and has until Mar. 28 to collect as much as possible. “You have those who want to take (recycling) to the extreme and then you have people who just don’t care,” Garza said. “There’s a lot of room for improvement but there’s definitely a demand here.” The average American discards seven and a half pounds of garbage every day, according to the National Recycling Coalition. In Garza’s experience, the university does its fair share. The LBJ Student Center and Jones Dining Hall are among the top producers of university garbage. Each location fills one trash compactor with 105 cubic yards of waste almost weekly. That is the equivalent of two cubic football fields worth of garbage in about one week, from just two university buildings. No data exist, but Garza estimates 80 to 90 percent of what is ditched is actually recyclable cardboard, which he does not have the resources to constantly pick-up. Perhaps the best thing the Mania will accomplish is creating a shift in attitude regarding recycling on campus. “Yeah we need more money (and) we need more help, but it’s more of an attitude thing here,” said Jenna Gonzales, re-

cycling and waste management worker. “We need to have more people care.” Caring can start by following simple recycle guidelines: empty plastic bottles before recycling, no trash in the recycle bins and no bathroom waste. A recyclable item’s life does not end the moment it goes into the collection bin. It must be collected, sorted and bagged all by human hands. “It’s downright disgusting,” Garza said. Finding tobacco dip remnants in plastic bottles, food items or condoms is common. “That’s why we need to say, ‘hey if you don’t want to recycle fine, but don’t throw trash in our bins.’” Recycling is making its way into the mainstream with recyacled materials increasing from less than 10 percent in 1980 to 33 percent of total waste in 2007, according to the Environmental Protection Agency. “It’s definitely moved to the mainstream and I think people have kind of moved toward that trend,” said Nathan Thompson, communication design sophomore. “Most people are enthusiastic. Most people want to help. Does that mean they Stacie Andrews/Star file photo recycle all the time, probably RECYCLE-TO-WIN: Texas State is competing in the Recycle Mania contest with other universities not, but it’s something to be and colleges in the region. enthusiastic about.”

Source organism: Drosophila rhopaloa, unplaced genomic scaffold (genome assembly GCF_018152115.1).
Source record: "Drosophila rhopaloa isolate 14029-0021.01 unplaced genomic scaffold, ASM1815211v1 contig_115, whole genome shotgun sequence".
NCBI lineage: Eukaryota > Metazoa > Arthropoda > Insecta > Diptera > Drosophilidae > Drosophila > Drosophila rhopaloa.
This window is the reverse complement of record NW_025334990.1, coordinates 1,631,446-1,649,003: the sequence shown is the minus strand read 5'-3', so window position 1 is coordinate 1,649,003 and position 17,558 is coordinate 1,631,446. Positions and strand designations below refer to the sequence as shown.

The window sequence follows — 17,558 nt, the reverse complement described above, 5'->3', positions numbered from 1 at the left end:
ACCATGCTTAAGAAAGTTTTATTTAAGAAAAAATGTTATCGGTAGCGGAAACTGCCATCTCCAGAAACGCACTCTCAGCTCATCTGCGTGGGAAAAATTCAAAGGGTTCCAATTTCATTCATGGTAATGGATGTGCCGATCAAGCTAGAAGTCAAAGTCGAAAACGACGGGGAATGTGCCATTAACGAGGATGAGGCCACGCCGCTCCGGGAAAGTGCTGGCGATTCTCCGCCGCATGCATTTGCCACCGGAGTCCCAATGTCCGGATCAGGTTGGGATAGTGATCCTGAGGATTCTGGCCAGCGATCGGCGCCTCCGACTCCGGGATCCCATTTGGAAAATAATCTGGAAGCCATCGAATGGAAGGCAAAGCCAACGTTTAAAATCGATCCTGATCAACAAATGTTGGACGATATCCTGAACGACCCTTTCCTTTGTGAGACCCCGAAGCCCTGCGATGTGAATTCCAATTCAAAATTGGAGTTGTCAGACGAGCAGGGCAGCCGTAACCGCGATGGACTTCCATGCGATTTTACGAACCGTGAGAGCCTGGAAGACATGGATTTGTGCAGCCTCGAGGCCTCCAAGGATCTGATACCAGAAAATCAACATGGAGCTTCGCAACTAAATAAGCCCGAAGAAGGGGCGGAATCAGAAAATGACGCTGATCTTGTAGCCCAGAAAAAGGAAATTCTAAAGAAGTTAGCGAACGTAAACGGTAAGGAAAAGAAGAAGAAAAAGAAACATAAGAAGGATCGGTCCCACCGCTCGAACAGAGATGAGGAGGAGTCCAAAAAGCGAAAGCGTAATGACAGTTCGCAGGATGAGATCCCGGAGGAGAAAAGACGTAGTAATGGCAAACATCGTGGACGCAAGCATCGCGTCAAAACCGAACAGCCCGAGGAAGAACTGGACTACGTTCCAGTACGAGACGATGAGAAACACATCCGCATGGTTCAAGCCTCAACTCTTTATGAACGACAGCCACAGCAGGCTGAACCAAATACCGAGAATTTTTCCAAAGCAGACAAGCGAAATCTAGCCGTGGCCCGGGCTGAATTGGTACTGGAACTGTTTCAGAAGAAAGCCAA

Entertainment Calender Thursday Brett Crenshaw, 9:30 p.m., Cheatham Street Stewart Mann, 6 p.m., Gruene Hall RC Banks, 6 p.m., Falcon Buddies, Focus Group, Education, 9 p.m., Triple Crown Our Favorite Colors, 9 p.m., Riley’s Friday Bill Rice, 9:30 p.m., Cheatham Street The Belleville Outfit, 7 p.m., Gruene Hall Ricky Lugo, 6 p.m., Clay Nightingale, Glea-